This presents far more than a mere cultural battleground. Rather, the constant focus by Commanders and uniformed attorneys on military justice matters stemming from sexual assault occupy inordinate amounts of time, degrade readiness, and undercut resourcing for other DoD efforts. From the author’s own experience, military justice occupies significant time, energy, and intellectual bandwidth on the part of the commander - the maxim that the commander spends 80% of her time on the bottom 10% is borne out. The DoD also dedicates significant resourcing in personnel, funding, and infrastructure to the handling of these cases, and the trend is for that resourcing to grow. Furthermore, the incidence of sexual assault degrades readiness as the victim is often, and the accused nearly always, unable to perform other required duties. Similarly, uniformed attorneys who would be better served supporting military operations or the supporting establishment – the former of which only uniformed attorneys may perform – are often dedicated to handling military justice matters. This resource drain is all the more frustrating in light of the fact that it apparently has no effect.
The question then becomes – what is necessary to recoup this intellectual and human capital, while at the same time effecting real change? This article proposes a solution to the Accountability LOE that is apt to address Congressional, NGO, and Departmental concerns about flaws in the Military Justice system while at the same time recapitalizing resources to better address other LOEs and DoD priorities. Rather than continue to tinker with a military justice system that doesn’t achieve the outcomes that policy makers desire, more than one frustrated command legal advisor would prefer to simply be rid of the area of practice altogether.
The DoD leadership must recognize that in the larger context little is likely to change from the creation of a Service OSTC that is simply staffed with the same attorneys currently prosecuting these cases. The DoD should recapitalize resources to deal with sexual assault and other serious offenses. While the Uniform Code of Military Justice (UCMJ) provides for trial of service members in courts-martial – this is not the only available avenue of prosecution. Pursuant to the Military Extraterritorial Jurisdiction Act (MEJA) a civilian federal court could try a service member for offenses committed abroad. The UCMJ also does not preclude state or domestic federal prosecution of service members. This provides an avenue by which civilian prosecutors – either state or federal – could prosecute service members for these serious offenses. By shifting the burden of the Accountability LOE to civilians, the DoD could recapitalize uniformed attorneys and use them for jobs which only uniformed attorneys can perform – legal advice to combat and other operations. It would also permit recapitalization of human, financial, and infrastructure capital to the three other IRC LOEs. Individuals accused of such offenses should be pulled from the unit, placed into a specialized administrative unit responsible for handling those accused of a crime, and provide commanders a rapid replacement to avoid degrading unit capacity.
In order to execute this concept, DoD and Department of Justice (DoJ) leadership must exercise boundary spanning leadership. Decades of DoD / DoJ partnership in other arenas means this partnership can start with a “reflecting” practice to build mutual understanding in a new practice area. However, to truly realize the potential of Federal prosecutors in this new role, DoD and DoJ will have to discover new frontiers by weaving boundaries related to the sharing of evidence, witness access, and the like to maximize the organization’s potential. In particular for Federal prosecutors, this will also likely include a learning curve and requirement for institutional growth on the part of the various U.S. Attorneys Offices. While similar, military justice offenses are often different in character than Federal civilian counterparts, and Federal prosecutors will need to educate themselves on the peculiarities of military justice. The U.S. Attorneys offices will also require growth to handle the increased case load associated with military justice offenses – a capability which could be provided by transitioning uniformed attorneys with significant litigation experience. Other possibilities to support this transition would include litigation fellowships or interagency duty assignments for military attorneys with the requisite operational and litigation experience to support both transition and effective DoJ prosecution. A similar approach would be the creation of a standalone U.S. Attorney’s Office for the Department of Defense, staffed with litigators and supervisory personnel with military litigation experience. In the future, one of the Service Lead Special Trial Counsel would be an ideal candidate for the U.S. Attorney for the Department of Defense.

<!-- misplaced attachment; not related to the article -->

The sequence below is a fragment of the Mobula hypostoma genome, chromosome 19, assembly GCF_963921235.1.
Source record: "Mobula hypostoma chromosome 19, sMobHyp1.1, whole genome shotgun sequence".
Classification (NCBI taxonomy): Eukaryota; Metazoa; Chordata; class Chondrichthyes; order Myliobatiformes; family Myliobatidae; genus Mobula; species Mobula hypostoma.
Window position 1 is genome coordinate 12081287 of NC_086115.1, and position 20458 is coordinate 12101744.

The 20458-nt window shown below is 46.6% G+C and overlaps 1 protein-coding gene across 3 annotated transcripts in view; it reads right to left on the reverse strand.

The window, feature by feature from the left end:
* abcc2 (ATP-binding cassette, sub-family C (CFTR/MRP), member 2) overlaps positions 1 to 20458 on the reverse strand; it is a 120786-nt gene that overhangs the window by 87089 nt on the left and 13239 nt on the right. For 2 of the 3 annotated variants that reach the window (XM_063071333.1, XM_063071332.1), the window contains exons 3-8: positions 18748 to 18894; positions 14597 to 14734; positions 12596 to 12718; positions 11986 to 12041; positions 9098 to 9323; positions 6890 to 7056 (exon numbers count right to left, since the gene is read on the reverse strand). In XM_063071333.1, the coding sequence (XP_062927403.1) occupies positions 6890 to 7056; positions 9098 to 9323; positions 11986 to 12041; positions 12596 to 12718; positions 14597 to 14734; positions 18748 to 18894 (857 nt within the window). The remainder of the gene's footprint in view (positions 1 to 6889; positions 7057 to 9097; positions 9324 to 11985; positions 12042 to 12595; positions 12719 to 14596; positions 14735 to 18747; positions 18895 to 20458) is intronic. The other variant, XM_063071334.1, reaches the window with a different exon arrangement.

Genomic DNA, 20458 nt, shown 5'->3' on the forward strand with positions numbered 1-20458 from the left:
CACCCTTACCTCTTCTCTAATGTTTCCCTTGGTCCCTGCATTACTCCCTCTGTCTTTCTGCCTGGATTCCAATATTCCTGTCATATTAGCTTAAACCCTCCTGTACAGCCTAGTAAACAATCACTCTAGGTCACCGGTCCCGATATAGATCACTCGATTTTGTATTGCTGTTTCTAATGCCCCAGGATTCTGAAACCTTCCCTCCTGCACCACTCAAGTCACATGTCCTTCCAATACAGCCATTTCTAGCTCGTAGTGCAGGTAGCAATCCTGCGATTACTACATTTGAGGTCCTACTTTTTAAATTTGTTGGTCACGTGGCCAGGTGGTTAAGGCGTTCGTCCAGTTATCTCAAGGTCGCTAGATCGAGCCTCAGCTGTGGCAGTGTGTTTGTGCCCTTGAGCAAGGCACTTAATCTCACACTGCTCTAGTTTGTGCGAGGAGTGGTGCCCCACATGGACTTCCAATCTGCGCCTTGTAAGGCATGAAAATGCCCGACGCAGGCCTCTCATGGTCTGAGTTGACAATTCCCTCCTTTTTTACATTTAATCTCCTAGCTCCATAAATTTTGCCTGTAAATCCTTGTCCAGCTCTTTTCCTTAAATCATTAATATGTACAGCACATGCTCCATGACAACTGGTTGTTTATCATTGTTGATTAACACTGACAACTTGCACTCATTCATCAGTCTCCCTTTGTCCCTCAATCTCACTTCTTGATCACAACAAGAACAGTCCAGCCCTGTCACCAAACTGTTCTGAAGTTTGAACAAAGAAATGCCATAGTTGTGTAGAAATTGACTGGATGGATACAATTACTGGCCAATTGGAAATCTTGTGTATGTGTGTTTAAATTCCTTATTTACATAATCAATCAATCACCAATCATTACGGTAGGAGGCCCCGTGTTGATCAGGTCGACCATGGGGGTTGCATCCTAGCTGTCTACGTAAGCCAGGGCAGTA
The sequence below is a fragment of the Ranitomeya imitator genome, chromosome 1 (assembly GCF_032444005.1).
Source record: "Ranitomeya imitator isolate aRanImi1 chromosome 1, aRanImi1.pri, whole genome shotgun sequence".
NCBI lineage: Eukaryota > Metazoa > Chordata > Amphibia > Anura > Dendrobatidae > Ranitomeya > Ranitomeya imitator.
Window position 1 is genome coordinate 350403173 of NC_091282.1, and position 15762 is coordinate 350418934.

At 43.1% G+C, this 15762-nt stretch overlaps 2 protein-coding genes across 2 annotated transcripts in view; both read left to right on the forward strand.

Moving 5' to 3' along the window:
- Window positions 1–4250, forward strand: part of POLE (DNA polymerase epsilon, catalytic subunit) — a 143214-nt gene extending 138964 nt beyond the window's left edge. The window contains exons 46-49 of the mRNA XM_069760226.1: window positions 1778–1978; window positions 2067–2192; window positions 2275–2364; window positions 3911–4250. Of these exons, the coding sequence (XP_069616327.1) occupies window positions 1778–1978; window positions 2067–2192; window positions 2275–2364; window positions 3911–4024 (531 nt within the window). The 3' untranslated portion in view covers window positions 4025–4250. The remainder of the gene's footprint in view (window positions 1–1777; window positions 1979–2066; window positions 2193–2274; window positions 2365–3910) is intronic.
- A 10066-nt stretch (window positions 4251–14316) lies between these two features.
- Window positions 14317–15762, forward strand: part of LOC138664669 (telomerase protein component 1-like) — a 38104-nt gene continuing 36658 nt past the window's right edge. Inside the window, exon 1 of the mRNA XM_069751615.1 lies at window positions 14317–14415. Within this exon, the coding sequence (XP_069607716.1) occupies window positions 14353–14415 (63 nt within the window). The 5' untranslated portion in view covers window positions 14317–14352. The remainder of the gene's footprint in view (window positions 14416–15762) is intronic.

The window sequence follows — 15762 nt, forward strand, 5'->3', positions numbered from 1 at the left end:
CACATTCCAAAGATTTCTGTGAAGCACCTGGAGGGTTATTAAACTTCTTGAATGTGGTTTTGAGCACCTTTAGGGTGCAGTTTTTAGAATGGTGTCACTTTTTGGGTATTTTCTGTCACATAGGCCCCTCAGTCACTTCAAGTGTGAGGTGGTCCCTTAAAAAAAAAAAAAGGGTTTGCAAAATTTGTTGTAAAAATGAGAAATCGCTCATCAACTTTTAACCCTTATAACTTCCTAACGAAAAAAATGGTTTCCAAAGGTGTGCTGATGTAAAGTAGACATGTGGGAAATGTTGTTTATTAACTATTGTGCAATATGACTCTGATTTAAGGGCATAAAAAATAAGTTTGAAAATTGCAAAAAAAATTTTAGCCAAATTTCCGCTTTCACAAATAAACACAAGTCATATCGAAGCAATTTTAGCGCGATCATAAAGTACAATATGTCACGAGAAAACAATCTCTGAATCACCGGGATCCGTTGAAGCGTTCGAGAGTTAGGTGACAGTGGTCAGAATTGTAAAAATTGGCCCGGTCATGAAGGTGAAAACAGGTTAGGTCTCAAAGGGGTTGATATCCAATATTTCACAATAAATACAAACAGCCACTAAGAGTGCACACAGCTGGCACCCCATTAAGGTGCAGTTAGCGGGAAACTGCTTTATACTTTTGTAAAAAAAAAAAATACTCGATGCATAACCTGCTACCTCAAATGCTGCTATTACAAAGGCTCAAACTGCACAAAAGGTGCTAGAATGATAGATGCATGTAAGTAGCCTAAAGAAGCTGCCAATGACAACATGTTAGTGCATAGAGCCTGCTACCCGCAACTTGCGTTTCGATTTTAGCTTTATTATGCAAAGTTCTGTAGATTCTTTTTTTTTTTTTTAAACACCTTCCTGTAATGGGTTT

This would require a number of policy and legal changes – the most drastic of which is taking the Commander, indeed the entire Department, out of the role of prosecuting serious. This would eliminate any actual or apparent conflict of interest arising from DoD efforts to “police its own.” Commanders also remain responsible for good order and discipline within their units, and for compliance with – and holding those accountable who violate – the law of armed conflict. The latter is satisfied – as demonstrated in nearly every other liberal democracy – so long as commanders remain vigilant, and refer those cases to the appropriate civilian authorities for investigation and prosecution. The commander need not personally perform those functions. However, to address minor military specific offenses (e.g., restriction breaking, disrespect of a commissioned officer, violation of a general order, etc.) the commander must retain some means of punishing those service members to maintain good order and discipline.